A year ago I was part of a company that had grown from 2 people, with me doing most of the programming work, to 9 people in the period of a month or two. The systems we had in place for communication (email) and project management (email and Excel) failed quickly in the new environment. I’m a systems and infrastructure kind of guy so I took the lead on figuring out what we needed and the best solutions for it.

In no particular order, here are the conclusions I came to along with some notes on different options for each.

Issue Tracker

To save money we went with Mantis, a free and open source issue tracking web application written in PHP. I did some tweaking to the CSS so it wasn’t absolutely awful to look at and we came up with a pretty good workflow involving projects and versions. If I didn’t want to pay for a system then I’d definitely use Mantis again.

Fortunately for very small teams, Fog Creek Software offers FogBugz for free to teams of two people. FogBugz is great and I highly recommend it.

Source Control

Being a .NET shop we debated between Team Foundation Server and Git for our source control system. I had never used either in a team environment but based upon my research I really liked the workflows available in Git that couldn’t be done with Team Foundation. We first tried hosting the Git repositories on our own server but maintaining that took too much of my time and performance was awful. After fighting with it for a few months we started paying for GitHub.

GitHub is probably the best option for a small technology company with more than two people. If you only have two people, FogBugz has source control built-in through Kiln.


I want to keep as much as possible out of the email inbox. Email inboxes easily get overwhelming and are too private – I embrace transparency and want everyone to know what is going on and group chat is a great way to do that.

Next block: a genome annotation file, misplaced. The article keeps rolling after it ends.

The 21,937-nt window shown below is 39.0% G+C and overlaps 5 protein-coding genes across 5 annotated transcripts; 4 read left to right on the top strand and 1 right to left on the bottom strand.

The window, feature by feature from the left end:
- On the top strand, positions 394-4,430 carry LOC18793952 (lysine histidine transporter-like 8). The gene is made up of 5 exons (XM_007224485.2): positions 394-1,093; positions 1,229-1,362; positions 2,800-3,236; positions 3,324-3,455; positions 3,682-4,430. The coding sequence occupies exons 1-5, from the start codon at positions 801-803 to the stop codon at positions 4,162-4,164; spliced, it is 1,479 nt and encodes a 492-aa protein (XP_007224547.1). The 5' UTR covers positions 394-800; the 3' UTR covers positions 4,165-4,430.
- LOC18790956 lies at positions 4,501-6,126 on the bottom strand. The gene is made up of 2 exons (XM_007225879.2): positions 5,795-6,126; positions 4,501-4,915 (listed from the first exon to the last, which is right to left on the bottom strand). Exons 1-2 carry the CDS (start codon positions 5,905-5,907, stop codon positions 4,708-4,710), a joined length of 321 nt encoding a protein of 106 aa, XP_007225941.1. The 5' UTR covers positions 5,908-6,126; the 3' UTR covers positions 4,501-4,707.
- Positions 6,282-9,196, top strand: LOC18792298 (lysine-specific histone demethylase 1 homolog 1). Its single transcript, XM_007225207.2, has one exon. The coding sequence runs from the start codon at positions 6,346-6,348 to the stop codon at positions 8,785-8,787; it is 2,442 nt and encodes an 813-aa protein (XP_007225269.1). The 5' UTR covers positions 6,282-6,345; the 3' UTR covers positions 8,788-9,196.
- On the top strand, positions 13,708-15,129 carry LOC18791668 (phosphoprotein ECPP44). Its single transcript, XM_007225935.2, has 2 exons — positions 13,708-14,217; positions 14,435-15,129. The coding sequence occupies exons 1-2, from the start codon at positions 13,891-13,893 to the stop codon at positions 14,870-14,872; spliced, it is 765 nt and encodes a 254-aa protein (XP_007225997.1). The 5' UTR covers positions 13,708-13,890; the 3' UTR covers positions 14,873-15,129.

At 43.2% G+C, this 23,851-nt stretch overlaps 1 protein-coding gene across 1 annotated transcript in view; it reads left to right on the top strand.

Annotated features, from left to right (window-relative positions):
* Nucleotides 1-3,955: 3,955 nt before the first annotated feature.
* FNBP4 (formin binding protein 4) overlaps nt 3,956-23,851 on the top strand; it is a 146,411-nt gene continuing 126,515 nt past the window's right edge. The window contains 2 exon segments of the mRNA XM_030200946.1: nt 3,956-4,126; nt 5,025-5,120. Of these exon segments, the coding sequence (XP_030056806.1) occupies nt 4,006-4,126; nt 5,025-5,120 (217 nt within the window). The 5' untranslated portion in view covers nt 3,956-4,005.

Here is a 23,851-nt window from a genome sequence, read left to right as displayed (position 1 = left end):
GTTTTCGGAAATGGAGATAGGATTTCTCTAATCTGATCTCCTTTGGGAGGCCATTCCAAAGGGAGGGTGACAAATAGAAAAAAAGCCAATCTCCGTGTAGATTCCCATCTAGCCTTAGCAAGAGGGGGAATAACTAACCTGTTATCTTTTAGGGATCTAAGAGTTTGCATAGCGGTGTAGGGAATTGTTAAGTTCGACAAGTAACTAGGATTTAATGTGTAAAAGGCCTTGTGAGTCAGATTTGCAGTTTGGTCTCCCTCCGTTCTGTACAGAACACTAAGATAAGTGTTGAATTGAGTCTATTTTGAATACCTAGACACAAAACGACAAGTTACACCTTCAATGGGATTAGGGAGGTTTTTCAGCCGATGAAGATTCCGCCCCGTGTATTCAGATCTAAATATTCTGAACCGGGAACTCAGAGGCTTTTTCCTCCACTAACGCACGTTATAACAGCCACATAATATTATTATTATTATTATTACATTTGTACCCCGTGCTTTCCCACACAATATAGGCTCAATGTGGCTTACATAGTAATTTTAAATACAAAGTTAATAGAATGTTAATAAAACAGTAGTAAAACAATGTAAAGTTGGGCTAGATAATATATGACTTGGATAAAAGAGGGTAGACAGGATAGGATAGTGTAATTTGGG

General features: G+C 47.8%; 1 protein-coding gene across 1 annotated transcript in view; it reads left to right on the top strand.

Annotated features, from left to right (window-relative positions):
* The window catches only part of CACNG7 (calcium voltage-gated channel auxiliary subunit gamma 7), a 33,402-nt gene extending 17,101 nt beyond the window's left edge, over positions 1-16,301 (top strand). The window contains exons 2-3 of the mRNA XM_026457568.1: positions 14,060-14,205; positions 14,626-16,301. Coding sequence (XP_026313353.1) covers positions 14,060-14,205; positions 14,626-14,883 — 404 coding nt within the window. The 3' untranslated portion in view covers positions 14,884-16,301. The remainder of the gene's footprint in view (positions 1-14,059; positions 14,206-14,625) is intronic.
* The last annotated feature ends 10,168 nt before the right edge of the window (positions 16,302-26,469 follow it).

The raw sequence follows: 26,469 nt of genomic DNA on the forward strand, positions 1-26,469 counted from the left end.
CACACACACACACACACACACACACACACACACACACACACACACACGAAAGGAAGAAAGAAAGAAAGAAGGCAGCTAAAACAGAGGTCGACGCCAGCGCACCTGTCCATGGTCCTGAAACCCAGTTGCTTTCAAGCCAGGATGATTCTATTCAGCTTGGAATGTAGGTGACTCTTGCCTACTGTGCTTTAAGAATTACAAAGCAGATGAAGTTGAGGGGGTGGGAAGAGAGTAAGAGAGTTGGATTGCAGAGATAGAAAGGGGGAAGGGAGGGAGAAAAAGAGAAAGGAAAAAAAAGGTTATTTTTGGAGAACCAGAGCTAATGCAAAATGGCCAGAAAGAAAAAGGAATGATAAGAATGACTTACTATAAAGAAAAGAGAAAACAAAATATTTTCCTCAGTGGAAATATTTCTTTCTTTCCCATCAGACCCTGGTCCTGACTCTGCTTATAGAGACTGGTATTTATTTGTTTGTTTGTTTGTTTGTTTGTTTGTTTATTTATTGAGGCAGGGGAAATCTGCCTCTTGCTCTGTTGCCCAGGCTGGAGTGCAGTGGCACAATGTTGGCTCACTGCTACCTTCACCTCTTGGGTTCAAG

I highly recommend Slack and nothing else. As a bonus, Slack is very well designed and performs flawlessly in my experience. Using it will give your team something to aim for.


Since we had a large corporate client and needed Microsoft Office we went with Office 365. I was pleased with the service and the software. The only small complaint I have is that the administration screens are a bit wonky. I’ve also heard good things about FastMail if you only need email.

Anything Google related is not on my approved list because I don’t like their business model, although their applications are quite popular.


Some may debate me on the necessity of a wiki, but I couldn’t go without one. This is the place you store everything that you will or may need to look back up again one day. I love them for documentation and training. We went with DokuWiki because it was free, open source, and had a single sign-on plugin for Mantis.

Fortunately for teams of two, FogBugz has a wiki built in for free.

Web Server

A place to host your website and any applications you build for yourself. I get all my servers from CH3 Data in Austin, Texas because they care about reducing their power consumption which is good for the environment.

We got a Windows server because we did .NET development. I’d always recommend a Linux server.

I’d love to hear what I missed on this list or better options for any of the components I chose – what do you use and love?